Abuja, the seat of the Federal Government of Nigeria is ranked as Africa's fastest growing capital city.
In fact, when the military government then headed by General Murtala Muhammed decided to move the country's political capital from Lagos to Abuja in 1976, the vision was not only to make the city a central beacon for the hopes and aspirations of all Nigerians, but as a centre of political activities for the rest of Africa.
The city's master plan envisaged orderly development; it guides, regulates and graduates its developments in districts and phases. The massive physical development of Abuja since then has met some of the goals of that vision. However, distortions in the city's original master plan have meant that the city has been growing in an uneven manner.
This is because such growth has largely been concentrated in the city centre, a deviation from the original concept, which was to spread physical development and settlements to outlying area councils in marked phases.
The plan was thrown out of sync with the sudden movement of the presidency from Lagos to Abuja in 1991, and the huge scramble that followed to meet deadlines to relocate federal ministries, agencies and departments, along with their workers.
As a result, there was concomitant scramble for accommodation and the land to provide it, creating the environment conducive for land speculation.
The government failed to address the long-term consequences of that when it neglected to enforce its own requirement that government ministries and departments be dispersed in the five area councils that make up the Federal Capital Territory.
Thus, the area councils, with the possible exception of the Abuja Municipal, are no more than village administrative centres, with hardly a functioning infrastructure or public utility.
Kuje, Kubwa, Gwagwlada, and Kwali area councils are supposed to be satellite towns meant to accommodate the greater percentage of the population of the Federal Capital Territory, including workers in the public and private sectors. They still do, but instead of commuting to the respective area councils to their places of work, they choke the highways to Abuja city centre every day.
Perhaps it was part of addressing the problem that the Ministry of the Federal Capital Territory created some new districts last March. These include Jahi, Wuye and Maitama extension, the latter one of which the Minister, Alhaji Bala Mohammed renamed Goodluck District.
In launching the new layouts, Mohammed said the government would spend 104 billion naira to provide infrastructure in them. He said opening up of more districts would encourage plot owners to commence development of their property.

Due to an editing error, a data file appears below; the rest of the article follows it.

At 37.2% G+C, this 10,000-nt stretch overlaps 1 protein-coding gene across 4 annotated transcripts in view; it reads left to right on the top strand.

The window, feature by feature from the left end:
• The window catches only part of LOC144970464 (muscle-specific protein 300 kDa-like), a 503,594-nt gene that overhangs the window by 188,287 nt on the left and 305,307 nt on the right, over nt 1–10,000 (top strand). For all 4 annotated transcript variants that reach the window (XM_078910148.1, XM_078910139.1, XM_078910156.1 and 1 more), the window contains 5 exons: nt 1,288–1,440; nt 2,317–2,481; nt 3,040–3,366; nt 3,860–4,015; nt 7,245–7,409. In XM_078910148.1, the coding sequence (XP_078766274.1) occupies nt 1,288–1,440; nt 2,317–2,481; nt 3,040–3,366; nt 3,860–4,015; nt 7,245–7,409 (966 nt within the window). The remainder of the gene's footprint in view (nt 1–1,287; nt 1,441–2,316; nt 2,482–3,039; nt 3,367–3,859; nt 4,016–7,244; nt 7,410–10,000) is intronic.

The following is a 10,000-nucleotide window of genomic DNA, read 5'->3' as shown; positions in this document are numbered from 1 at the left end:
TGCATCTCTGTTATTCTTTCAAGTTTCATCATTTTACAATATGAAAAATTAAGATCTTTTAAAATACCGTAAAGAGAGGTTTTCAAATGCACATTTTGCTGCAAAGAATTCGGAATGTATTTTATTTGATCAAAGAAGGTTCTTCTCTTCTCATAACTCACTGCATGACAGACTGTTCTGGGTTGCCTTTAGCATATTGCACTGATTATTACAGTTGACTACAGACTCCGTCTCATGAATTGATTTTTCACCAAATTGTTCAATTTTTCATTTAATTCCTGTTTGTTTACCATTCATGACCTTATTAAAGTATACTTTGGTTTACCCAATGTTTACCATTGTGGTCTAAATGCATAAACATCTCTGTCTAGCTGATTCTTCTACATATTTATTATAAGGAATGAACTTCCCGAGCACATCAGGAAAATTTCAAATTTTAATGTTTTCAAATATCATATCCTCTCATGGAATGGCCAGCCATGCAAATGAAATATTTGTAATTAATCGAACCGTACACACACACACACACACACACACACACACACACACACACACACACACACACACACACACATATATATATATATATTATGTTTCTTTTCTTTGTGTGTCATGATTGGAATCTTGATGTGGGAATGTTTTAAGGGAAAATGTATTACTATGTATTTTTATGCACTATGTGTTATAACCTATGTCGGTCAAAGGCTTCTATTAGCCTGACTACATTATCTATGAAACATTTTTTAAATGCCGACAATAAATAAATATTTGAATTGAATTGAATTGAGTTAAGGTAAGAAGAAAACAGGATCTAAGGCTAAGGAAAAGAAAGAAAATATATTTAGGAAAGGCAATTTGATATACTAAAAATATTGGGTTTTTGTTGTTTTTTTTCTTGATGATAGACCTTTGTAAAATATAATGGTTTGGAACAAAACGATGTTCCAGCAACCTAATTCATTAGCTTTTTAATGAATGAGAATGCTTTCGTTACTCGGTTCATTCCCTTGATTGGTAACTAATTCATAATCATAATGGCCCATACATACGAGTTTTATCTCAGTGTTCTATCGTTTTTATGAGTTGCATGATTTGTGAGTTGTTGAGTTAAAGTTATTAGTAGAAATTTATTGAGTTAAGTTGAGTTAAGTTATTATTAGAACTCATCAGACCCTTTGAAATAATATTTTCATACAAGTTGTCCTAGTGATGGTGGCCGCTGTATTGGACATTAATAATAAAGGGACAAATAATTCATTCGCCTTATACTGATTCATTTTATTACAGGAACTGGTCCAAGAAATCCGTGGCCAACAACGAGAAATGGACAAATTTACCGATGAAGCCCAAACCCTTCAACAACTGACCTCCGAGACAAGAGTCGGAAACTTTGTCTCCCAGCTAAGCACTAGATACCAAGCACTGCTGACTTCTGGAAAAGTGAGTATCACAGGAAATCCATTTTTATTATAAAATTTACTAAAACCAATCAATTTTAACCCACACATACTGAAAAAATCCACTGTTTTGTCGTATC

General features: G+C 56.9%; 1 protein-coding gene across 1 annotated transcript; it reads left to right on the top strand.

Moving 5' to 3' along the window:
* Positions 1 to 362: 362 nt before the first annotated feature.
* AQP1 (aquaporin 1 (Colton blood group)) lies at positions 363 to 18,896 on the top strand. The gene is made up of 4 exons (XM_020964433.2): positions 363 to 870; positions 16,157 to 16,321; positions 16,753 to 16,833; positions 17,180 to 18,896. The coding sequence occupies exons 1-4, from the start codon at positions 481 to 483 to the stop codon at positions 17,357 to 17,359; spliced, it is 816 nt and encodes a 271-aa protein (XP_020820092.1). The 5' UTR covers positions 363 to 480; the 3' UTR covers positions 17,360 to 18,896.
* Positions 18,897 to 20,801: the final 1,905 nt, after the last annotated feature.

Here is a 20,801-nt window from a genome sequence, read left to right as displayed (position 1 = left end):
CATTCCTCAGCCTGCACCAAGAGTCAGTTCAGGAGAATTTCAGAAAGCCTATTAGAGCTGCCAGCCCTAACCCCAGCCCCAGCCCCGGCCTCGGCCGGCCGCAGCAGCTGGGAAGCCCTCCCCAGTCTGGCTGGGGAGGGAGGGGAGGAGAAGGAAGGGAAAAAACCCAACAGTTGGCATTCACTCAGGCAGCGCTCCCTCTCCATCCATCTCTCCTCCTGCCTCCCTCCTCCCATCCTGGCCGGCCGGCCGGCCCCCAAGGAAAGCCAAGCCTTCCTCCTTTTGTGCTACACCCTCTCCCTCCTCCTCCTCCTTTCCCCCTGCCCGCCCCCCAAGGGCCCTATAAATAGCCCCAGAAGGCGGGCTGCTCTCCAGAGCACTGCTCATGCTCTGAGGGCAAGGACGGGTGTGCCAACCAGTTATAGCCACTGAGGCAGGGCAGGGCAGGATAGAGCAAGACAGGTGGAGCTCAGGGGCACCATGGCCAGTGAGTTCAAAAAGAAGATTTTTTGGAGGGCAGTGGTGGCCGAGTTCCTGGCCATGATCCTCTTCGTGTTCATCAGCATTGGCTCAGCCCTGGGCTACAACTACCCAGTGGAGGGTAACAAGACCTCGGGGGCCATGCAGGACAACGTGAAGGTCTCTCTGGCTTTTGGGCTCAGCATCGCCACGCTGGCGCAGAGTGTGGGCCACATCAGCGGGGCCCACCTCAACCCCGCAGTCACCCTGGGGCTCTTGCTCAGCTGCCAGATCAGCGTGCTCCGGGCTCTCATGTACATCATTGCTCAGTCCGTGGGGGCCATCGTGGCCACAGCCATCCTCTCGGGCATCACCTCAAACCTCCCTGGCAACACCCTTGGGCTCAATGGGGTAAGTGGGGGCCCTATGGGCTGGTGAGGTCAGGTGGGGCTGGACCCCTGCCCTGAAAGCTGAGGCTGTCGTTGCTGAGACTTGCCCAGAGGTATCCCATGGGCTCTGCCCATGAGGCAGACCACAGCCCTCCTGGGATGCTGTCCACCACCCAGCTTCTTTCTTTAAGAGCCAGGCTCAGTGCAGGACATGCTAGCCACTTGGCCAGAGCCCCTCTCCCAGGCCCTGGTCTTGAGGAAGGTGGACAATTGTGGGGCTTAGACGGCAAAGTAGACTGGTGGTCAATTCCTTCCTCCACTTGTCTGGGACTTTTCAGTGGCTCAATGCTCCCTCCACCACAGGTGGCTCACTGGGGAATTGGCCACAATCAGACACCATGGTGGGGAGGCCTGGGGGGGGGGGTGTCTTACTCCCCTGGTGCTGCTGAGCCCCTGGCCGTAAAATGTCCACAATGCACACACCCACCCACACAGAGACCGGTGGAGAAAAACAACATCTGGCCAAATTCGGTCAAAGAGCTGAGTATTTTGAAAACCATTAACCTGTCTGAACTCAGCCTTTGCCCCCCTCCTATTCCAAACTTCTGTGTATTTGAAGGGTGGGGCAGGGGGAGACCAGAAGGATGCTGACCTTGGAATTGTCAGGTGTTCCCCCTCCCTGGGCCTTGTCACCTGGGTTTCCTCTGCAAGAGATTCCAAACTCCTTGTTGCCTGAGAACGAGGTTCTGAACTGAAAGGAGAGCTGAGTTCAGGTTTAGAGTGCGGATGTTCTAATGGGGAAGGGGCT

True, part of the problem is not just the absence of infrastructure like roads and power supply; a major hurdle to cost-effective housing has been the high cost of land in Abuja, which on average, even at official rates, could be as much as 10 million naira a plot. The concentration of all major government and commercial activities in the city is to blame for this distortion.
Correcting the imbalance may be difficult and costly in the short run; but implementing it would be to the long-term benefit of the capital and the wellbeing of its residents. That is why the creation of new districts will have only a limited impact on the imperative of decongesting the city centre and making the entire capital territory a more-people friendly environment.
Nor would the recent proposal to spend 37.463 billion naira to develop and open up some selected satellite towns in Abuja this year.
Part of the plan, announced last week, is also to reclaim land in some areas, like Nyanya in the Abuja Municipal Council, and the amount includes seed money for the take-off of a new Satellite Town Development Agency (STDA).
Compared to the needs of Abuja and what is required to decongest the city, these measures amount to palliatives, and at best stop-gaps.
The government needs to summon the political will to move important ministries and agencies to area councils. The private sector too should be encouraged to build schools and set up businesses in the area councils so as to attract people away from the city centre.
That arrangement would be helped if the government concentrated its efforts at providing infrastructure like roads, hospitals, etc, to encourage investors and businesses to move to the area councils.